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Monfredo: Shame On Our Elected Officials Who Didn’t Support The Kindergarten Grant

Sunday, July 17, 2016


“Experts tell us that 90% of all brain development occurs by the age of five. If we don't begin thinking about education in the early years, our children are at risk of falling behind by the time they start Kindergarten."- Robert. L. Ehrlich

Based on that quote what were the Governor and the legislators thinking about when they did not fund the Kindergarten Grant? “Tom Scott, executive director of the Massachusetts Association of School Superintendents, stated, “ the cuts will hurt, especially because many school districts have been expecting that money to cover full-time kindergarten costs for the coming year.”

Many districts, such as Worcester, approved their budgets with the expectation of continued funding, and in Worcester both the School Committee and administration were shocked by this cut.  We will have to make up the difference, either through budget reductions or eliminate the 21 instructional aides’ positions.   All of us thought that the grant (at least we were led to believe,) would be funded until the state’s foundation budget was addressed and the Commission’s report would be enacted to some degree.

As the Chief Financial officer, Brian Allen, stated in a letter to the school committee “Worcester Public Schools relies on its support personnel to deliver high quality teaching and learning throughout our schools and programs.  Instructional Assistants play a significant role in supporting students’ academic, behavioral and developmental needs.  At the kindergarten level, IA’s are strategically assigned to classrooms experiencing large student enrollments or with a specific student population that requires additional support to ensure that core instruction is maximized.”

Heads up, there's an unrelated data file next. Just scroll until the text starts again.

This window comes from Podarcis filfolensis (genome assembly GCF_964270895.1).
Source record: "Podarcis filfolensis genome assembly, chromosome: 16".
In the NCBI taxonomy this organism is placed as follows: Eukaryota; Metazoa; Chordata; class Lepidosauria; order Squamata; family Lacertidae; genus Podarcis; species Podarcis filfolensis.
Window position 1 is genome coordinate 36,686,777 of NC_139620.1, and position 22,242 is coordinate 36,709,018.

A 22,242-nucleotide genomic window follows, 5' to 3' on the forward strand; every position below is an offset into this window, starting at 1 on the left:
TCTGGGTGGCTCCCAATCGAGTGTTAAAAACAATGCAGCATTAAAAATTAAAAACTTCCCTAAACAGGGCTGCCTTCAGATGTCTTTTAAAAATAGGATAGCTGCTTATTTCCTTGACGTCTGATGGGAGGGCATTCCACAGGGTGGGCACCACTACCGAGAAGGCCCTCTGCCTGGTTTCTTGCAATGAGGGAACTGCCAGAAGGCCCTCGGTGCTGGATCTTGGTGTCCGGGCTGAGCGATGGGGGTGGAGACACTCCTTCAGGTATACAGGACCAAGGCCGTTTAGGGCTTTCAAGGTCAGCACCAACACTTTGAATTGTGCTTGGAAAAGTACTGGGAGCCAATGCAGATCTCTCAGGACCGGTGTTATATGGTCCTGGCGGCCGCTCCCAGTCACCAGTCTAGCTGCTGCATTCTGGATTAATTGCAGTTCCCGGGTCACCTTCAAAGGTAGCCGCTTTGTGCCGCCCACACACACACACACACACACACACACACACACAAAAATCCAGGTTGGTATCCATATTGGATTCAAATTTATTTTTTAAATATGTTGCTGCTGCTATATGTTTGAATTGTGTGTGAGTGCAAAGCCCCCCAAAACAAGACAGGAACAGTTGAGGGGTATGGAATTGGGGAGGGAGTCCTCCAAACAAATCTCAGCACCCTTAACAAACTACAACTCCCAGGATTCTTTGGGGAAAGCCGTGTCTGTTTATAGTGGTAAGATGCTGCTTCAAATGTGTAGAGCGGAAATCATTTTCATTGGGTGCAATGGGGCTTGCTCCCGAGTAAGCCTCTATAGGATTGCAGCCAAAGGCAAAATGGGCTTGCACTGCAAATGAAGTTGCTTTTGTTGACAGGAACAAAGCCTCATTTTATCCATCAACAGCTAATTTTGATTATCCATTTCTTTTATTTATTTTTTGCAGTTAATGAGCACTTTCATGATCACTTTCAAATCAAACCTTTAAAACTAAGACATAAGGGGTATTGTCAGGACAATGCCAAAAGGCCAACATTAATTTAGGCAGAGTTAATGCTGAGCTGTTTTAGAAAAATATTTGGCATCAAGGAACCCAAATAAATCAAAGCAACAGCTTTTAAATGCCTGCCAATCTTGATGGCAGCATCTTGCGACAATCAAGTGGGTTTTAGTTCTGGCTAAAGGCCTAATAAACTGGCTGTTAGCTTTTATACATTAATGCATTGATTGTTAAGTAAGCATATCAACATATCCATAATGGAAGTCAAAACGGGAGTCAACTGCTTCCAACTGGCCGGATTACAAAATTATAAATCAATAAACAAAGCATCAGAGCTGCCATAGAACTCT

We all know that the research shows that early childhood education pays dividends over time and the need of an IA (another adult) in the kindergarten helps to meet the needs of our young students.  One kindergarten teacher stated in a response to the cuts, “Politicians have never taught in a classroom of 27 or more students in an urban setting.  If they did they would realize that it is not fair to the students. We are in an age of accountability for the state requires so much from the teacher and yet we are not giving our teachers the needed resources to do the job… doesn’t anyone care? “

In Worcester we have about 90 kindergarten classrooms and 47 are expected to have enrollments of 23 or more students next year.  Most surrounding school districts (those that have the ability to spend well above the state’s underfunded foundation budget level) have an instructional assistant in EVERY classroom.  I made the motion that we gradually move in that direction year by year and this cut is a blow for early educational needs. In my experience as a principal I see having an IA in the room usually benefits our students in the following ways: improved social skills, less or no need for special education instruction during subsequent school years, better grades, and enhanced attention spans. 

Again, I am dismayed that this lack of support for the Kindergarten Grant could take place, and disappointed in the Governor and those legislators who did not include the grant in their final budget.  

It appears, unless the funding comes from another source, there will be an instructional assistant in less than half our kindergarten classrooms next year which is most unacceptable… how sad for our students and for our teachers.

Mayor Petty, Superintendent Binienda and City Manger Augustus will be meeting soon to see if they could figure out if additional city money could be supplemented to offset the cost of the grant.

I urge all of our readers to contact the Governor’s office and our local delegation and voice your concerns.  I know that I will!


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